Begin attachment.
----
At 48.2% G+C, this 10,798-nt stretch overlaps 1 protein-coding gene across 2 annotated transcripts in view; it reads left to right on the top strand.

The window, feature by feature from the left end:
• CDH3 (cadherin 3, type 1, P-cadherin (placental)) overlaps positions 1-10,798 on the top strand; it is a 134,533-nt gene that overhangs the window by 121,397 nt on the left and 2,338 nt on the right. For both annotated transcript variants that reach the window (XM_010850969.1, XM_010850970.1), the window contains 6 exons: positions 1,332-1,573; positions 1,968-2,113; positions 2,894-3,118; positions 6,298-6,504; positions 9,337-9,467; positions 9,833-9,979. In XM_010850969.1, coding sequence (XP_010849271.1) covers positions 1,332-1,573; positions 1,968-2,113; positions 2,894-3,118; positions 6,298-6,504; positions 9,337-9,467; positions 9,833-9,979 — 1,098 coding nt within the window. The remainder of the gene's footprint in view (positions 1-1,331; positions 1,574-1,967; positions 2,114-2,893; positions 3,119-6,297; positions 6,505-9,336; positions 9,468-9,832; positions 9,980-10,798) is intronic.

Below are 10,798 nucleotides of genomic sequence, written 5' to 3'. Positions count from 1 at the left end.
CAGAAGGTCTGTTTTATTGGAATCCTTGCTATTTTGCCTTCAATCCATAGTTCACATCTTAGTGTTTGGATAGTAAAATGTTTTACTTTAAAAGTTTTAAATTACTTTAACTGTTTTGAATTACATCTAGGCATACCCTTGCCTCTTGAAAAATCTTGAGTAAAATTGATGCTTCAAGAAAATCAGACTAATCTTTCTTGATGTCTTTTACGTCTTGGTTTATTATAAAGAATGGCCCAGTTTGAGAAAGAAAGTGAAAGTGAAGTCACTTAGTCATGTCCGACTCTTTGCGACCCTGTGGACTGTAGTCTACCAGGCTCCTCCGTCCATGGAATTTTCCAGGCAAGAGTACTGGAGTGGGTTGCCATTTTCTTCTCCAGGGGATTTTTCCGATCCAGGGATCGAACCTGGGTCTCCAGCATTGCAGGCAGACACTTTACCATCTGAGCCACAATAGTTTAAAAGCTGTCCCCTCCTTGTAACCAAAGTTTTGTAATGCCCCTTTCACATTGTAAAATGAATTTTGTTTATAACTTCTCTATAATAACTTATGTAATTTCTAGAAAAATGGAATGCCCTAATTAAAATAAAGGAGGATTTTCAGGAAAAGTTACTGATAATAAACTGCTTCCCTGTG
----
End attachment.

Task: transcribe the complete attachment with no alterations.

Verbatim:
At 48.2% G+C, this 10,798-nt stretch overlaps 1 protein-coding gene across 2 annotated transcripts in view; it reads left to right on the top strand.

The window, feature by feature from the left end:
• CDH3 (cadherin 3, type 1, P-cadherin (placental)) overlaps positions 1-10,798 on the top strand; it is a 134,533-nt gene that overhangs the window by 121,397 nt on the left and 2,338 nt on the right. For both annotated transcript variants that reach the window (XM_010850969.1, XM_010850970.1), the window contains 6 exons: positions 1,332-1,573; positions 1,968-2,113; positions 2,894-3,118; positions 6,298-6,504; positions 9,337-9,467; positions 9,833-9,979. In XM_010850969.1, coding sequence (XP_010849271.1) covers positions 1,332-1,573; positions 1,968-2,113; positions 2,894-3,118; positions 6,298-6,504; positions 9,337-9,467; positions 9,833-9,979 — 1,098 coding nt within the window. The remainder of the gene's footprint in view (positions 1-1,331; positions 1,574-1,967; positions 2,114-2,893; positions 3,119-6,297; positions 6,505-9,336; positions 9,468-9,832; positions 9,980-10,798) is intronic.

Below are 10,798 nucleotides of genomic sequence, written 5' to 3'. Positions count from 1 at the left end.
CAGAAGGTCTGTTTTATTGGAATCCTTGCTATTTTGCCTTCAATCCATAGTTCACATCTTAGTGTTTGGATAGTAAAATGTTTTACTTTAAAAGTTTTAAATTACTTTAACTGTTTTGAATTACATCTAGGCATACCCTTGCCTCTTGAAAAATCTTGAGTAAAATTGATGCTTCAAGAAAATCAGACTAATCTTTCTTGATGTCTTTTACGTCTTGGTTTATTATAAAGAATGGCCCAGTTTGAGAAAGAAAGTGAAAGTGAAGTCACTTAGTCATGTCCGACTCTTTGCGACCCTGTGGACTGTAGTCTACCAGGCTCCTCCGTCCATGGAATTTTCCAGGCAAGAGTACTGGAGTGGGTTGCCATTTTCTTCTCCAGGGGATTTTTCCGATCCAGGGATCGAACCTGGGTCTCCAGCATTGCAGGCAGACACTTTACCATCTGAGCCACAATAGTTTAAAAGCTGTCCCCTCCTTGTAACCAAAGTTTTGTAATGCCCCTTTCACATTGTAAAATGAATTTTGTTTATAACTTCTCTATAATAACTTATGTAATTTCTAGAAAAATGGAATGCCCTAATTAAAATAAAGGAGGATTTTCAGGAAAAGTTACTGATAATAAACTGCTTCCCTGTG